(Note: This article has been updated to include clarification from Sara Mae Berman on her results in the 1971 national 50-kilometer ski race in Putney, Vermont)
What did John Caldwell have to say after the U.S. women’s gold-medal performance on Wednesday at the 2018 Olympics? We asked Caldwell, a 1952 Olympian and one of the founders of the U.S. women’s cross-country program who coached the U.S. Ski Team through five Winter Olympics (1960, 1964, 1968, 1972, and 1984), and he wanted to take the opportunity to explain how the team came to be in order to give some perspective on how far it’s come. The following was written by Caldwell, 89, of Putney:
“It hasn’t been easy to get to where we are after today. Lots of the reports mention how many years it’s been, or that it’s been 564, 321 days (or something like that) etc., and they are all true. Better they knew a bit about the development and could write about that. So that’s what I intend to do here.
In the Oslo Olympic Games in 1952, the Finnish women ran the same course as the guys one day and their times beat our times. Of course we didn’t have a women’s team then.
I coached the FIS Team to Oslo in 1966 (Gallagher, Elliott, Gray, Damon and C Matis) and the manager, Bob Tucker, and I wanted to get females started skiing more in the US. So we met with a Swedish official named Inga Lowdin and she told us we should work to make sure people don’t think you need Amazons (females) to be good at xc. “I will send you some “girls” that will help your development of xc.”
Tucker and I had to lock the big boss in a closet — well, almost — in order to get funding for airfares, something on the order of $3500. Three Swedes came over in 1967, including Toini Gustafsson and Barbro Martinsson, who both won gold medals at the Autrans OWG in 1968. They made their first stop in Putney and encouraged Martha Rockwell to race the next day, thus starting her international career.
A few years earlier Martha had led off for a team at the Putney Relays. Girls didn’t race then and so she was teamed up with two boys. She beat a couple of boys from a near-by prep school to the finish and one was seen shredding his skis afterwards on a handy fence.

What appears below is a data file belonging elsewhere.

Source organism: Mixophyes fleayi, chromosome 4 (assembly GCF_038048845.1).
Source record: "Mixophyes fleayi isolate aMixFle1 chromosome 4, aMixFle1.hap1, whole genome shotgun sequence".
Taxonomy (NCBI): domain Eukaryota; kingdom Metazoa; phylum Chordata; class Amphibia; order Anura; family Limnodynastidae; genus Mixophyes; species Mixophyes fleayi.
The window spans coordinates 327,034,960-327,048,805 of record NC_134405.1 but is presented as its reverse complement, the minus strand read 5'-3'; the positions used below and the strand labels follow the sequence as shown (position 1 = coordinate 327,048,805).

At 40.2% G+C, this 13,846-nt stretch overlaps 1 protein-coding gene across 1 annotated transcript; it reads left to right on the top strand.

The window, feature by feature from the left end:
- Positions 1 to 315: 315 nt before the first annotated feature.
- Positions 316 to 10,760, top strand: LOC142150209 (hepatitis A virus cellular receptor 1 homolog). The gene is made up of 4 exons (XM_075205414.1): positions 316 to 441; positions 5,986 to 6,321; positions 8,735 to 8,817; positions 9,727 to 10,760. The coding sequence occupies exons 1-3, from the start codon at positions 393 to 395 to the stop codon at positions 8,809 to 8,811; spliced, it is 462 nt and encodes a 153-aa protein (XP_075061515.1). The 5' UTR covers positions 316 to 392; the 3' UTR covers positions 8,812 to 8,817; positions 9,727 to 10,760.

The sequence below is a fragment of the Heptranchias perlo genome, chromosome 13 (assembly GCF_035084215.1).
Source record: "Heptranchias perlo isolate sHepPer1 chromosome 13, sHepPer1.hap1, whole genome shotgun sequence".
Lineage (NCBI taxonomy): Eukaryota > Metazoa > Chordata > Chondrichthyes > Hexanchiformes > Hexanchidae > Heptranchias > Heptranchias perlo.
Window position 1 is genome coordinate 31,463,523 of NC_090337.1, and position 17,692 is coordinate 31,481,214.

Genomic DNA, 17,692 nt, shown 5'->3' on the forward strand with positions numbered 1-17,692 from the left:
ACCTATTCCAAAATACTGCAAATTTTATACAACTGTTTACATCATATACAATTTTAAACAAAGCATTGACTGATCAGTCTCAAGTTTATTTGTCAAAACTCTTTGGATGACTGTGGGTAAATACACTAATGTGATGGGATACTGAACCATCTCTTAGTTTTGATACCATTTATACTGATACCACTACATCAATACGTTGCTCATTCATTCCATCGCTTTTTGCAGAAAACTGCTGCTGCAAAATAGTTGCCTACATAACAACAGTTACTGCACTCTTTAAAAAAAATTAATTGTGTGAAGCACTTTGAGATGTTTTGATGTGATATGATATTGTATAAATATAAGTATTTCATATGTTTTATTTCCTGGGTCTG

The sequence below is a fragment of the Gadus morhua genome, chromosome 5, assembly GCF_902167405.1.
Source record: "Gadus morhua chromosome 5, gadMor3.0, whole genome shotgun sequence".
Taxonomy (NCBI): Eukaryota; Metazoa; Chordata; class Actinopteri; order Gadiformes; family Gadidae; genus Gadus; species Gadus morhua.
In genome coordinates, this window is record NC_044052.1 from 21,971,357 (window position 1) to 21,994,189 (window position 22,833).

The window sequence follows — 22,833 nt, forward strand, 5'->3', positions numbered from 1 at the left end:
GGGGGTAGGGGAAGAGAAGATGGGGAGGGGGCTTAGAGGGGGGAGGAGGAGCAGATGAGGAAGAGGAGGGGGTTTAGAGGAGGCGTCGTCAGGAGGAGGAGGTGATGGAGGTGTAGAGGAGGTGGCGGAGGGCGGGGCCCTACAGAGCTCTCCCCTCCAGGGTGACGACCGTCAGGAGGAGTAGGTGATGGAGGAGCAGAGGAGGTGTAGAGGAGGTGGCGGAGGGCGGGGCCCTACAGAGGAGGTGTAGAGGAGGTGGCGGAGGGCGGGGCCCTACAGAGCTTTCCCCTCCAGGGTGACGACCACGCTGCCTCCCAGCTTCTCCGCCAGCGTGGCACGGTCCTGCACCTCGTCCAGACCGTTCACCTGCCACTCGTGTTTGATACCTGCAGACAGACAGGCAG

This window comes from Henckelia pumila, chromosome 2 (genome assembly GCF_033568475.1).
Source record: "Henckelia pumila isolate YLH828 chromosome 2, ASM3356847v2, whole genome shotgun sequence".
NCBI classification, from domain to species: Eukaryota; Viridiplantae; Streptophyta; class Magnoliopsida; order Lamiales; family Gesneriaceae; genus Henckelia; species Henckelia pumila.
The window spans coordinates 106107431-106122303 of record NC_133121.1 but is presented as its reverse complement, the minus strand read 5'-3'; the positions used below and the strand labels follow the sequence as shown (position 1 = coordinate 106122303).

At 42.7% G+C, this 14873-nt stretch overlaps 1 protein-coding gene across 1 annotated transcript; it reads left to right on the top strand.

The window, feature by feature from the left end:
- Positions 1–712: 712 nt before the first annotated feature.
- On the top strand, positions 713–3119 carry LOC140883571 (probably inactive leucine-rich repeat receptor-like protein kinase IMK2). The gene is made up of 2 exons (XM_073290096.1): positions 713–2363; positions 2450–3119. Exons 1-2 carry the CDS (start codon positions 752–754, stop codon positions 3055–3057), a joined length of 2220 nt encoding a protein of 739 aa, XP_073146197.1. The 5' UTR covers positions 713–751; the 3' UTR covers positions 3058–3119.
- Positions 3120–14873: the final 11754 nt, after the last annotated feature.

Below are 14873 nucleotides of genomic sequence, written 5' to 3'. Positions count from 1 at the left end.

Sometime in the late ’60s we ran a National 50k at Putney. Sara Mae Berman wanted to race, but no long races were run for the female sex. I entered her with the guys on a 5 x 10 k loop. She was quite far behind when she came by on her 4th lap and I stopped her for a moment or two, showed her our timing clock on a little stand, along with a pencil and paper, and told her to just time herself because I had to go inside and award prizes. She finished and I will wager her time is registered somewhere. We ran a tight ship in those days.
[Note: Berman wrote FasterSkier and sent a copy of results from that race, which was held in 1971, to clarify that at least one man finished behind her. Her husband Larry Berman explained in another email that her time was not originally listed, “but the timers recorded her and I wrote down her splits. At the end of 4 laps, there were 3 men behind her.”]
So our first ladies international team didn’t materialize until 1970 when we sent them to the FIS World Championships in Vsyoke Tatry in Czechoslovakia.
All along the way in these years there was precious little club skiing. Almost all of it happened in secondary schools and colleges. Divisional committees dictated races to fit the school and college schedules. Year-round XC training was a rarity, mainly due to the fact there were few year-round coaches available. So as a nation, we floundered. The transition to club skiing was slow and I hesitate to try and explain it or point to significant events, but thank goodness, it happened. Now we are fairly well set up with a pretty good club system. The secondary schools are feeding some clubs and a lot of colleges, the colleges are doing a good job of developing skiers with their four-year programs and they help feed the clubs with good seniors. The clubs also help feed the colleges with good skiers from their junior ranks.”